Olaf Oleeson
Olaf tucked the needler into the heavy leather black belt around the waistband of his jeans.  He had been careful to cover his tracks, but the Combine had eyes everywhere, even on their own people.  He was loathe to draw their unwanted attention.  Not to mention the people he was planning on meeting with had become increasingly paranoid and adopted more violent tactics in the recent months; a potentially dangerous combination for his personal safety.

Streetlamps and light shining through the windows from the apartment block reflected off the rain soaked streets.  Evening showers were the norm this time of year and the cold damp of winter was beginning to sink in.  He pulled the fur collar of his dark jacket up against the chill and set out toward downtown.

He revelled in the solitude of the long walk before the noise of the ale halls began to disturb the evening quiet.  The chill damp night turned to warmth and noise as he entered Folktinget.  Heavy music played far too loud by the live band drowned out the din.  Only a few short months ago his regulation DCMS haircut and clean shaven face would have made him stick out like a sore thumb, but with the recent ‘cultural dispensation’ that the 19th had been granted, like most of his lancemates, he was now sporting shoulder length hair and a dark beard.

Olaf was tall and heavily built but not overly large, at least not by the standards of his people.  Despite his above average size, the doorman towered over him and appeared wide enough at the shoulder to be measured in terms more appropriate to draught horses than men.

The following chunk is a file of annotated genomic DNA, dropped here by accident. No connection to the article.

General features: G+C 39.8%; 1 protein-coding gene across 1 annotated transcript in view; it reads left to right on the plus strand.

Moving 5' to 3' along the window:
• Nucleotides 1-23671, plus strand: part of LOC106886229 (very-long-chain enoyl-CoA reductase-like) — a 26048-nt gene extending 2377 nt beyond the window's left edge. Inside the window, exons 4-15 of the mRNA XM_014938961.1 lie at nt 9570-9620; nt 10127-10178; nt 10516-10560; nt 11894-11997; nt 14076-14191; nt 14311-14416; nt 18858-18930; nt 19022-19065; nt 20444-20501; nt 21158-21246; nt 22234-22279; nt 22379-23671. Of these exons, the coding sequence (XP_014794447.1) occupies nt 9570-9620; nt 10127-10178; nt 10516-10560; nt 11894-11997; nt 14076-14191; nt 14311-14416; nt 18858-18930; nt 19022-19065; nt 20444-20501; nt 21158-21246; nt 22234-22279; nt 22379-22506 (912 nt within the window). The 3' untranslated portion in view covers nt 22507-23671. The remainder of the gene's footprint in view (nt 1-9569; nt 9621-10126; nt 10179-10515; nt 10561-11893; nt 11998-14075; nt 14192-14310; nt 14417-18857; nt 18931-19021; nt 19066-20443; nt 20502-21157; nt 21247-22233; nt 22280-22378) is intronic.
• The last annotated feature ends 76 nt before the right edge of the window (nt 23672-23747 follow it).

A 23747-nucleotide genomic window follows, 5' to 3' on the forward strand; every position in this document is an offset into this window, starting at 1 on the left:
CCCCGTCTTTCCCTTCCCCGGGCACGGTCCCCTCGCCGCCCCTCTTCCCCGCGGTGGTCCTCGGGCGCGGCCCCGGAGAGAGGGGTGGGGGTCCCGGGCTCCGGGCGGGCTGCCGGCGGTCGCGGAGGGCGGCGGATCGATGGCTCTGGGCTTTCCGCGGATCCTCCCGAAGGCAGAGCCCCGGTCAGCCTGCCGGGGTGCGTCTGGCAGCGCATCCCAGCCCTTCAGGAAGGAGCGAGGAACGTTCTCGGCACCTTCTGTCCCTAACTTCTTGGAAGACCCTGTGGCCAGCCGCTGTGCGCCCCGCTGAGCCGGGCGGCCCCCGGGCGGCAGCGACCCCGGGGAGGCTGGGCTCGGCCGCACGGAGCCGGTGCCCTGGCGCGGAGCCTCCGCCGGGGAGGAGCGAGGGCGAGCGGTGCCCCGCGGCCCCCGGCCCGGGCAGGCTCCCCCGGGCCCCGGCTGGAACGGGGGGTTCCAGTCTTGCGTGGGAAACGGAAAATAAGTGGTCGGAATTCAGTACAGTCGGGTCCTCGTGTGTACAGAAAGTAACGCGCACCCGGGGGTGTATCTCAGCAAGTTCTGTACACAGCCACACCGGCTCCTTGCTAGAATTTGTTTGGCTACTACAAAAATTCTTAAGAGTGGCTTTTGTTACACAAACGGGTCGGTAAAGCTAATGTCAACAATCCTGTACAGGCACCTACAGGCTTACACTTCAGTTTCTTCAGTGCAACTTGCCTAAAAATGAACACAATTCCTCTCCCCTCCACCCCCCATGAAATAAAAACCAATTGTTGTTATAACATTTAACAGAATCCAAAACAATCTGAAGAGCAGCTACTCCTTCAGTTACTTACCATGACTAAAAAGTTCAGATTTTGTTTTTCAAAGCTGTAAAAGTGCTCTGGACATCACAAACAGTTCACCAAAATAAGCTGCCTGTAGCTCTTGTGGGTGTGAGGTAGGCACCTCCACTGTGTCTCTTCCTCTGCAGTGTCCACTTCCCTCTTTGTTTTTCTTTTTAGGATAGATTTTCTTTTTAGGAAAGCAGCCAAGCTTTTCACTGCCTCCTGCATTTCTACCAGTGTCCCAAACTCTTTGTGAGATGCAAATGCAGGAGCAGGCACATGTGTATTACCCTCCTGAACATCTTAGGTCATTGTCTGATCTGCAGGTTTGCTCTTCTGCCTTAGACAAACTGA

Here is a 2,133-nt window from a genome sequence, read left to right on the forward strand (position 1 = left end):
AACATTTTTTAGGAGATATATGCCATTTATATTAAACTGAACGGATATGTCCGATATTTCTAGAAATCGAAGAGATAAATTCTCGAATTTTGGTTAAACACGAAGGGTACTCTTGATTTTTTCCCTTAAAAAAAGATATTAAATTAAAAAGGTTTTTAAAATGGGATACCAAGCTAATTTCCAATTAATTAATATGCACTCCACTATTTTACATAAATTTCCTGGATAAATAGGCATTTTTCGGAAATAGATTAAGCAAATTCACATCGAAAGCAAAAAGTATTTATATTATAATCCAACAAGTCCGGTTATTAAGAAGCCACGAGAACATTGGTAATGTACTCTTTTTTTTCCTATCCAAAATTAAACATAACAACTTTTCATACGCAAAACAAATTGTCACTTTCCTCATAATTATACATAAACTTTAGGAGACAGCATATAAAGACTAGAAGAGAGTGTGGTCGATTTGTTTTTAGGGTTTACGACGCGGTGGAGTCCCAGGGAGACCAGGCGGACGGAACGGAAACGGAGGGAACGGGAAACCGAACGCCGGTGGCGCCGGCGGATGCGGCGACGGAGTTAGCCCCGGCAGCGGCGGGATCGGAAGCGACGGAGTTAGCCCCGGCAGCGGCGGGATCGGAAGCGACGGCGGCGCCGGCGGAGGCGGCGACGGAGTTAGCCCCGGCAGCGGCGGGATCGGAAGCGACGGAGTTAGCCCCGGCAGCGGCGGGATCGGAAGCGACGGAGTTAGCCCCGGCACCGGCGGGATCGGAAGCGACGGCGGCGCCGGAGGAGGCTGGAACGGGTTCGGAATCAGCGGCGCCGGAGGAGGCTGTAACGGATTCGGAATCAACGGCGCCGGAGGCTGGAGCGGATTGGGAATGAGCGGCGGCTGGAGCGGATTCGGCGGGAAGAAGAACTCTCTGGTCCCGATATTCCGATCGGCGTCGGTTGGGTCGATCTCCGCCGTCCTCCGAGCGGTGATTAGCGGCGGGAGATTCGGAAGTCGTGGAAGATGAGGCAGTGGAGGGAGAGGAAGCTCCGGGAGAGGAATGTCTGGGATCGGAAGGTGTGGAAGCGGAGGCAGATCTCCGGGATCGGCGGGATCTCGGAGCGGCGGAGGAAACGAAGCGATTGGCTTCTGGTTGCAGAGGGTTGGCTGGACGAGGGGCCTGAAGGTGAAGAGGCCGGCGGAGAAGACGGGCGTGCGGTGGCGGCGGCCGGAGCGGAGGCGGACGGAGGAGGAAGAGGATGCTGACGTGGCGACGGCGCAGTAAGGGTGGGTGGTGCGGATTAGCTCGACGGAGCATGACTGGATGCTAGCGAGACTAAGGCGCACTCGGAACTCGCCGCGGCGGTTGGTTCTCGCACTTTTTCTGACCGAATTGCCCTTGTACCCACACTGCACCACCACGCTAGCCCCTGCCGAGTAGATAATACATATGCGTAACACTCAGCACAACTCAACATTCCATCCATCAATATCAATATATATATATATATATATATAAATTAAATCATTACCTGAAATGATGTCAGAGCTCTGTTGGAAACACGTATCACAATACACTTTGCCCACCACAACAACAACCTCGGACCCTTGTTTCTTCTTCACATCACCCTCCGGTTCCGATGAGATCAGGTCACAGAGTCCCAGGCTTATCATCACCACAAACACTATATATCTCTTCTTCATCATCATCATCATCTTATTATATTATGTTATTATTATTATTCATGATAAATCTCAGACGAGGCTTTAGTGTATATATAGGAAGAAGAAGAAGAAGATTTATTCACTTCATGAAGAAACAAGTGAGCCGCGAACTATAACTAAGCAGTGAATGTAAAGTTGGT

All was as Olaf had been instructed - the bustling ale house, the music too loud to allow for listening devices, the mountain of flesh at the doorway; he only hoped that the doorman wouldn’t treat him like a madman when he shouted at him over the thumping drums and screeching guitars:  “Wake early if you want another man's life or land.”  Olaf had been practicing and his Norsk was now barely accented by the Japanese he had been forced to speak as a child.

With a smirk the doorman replied: “No lamb for the lazy wolf. No battle's won in bed.”  Clapping him on the shoulder and round the back of the neck with a hand that seemed capable of crushing a watermelon like a grape, the doorman pulled him in close in a fraternal embrace: “They are in the back waiting for you brother, welcome to the revolution.”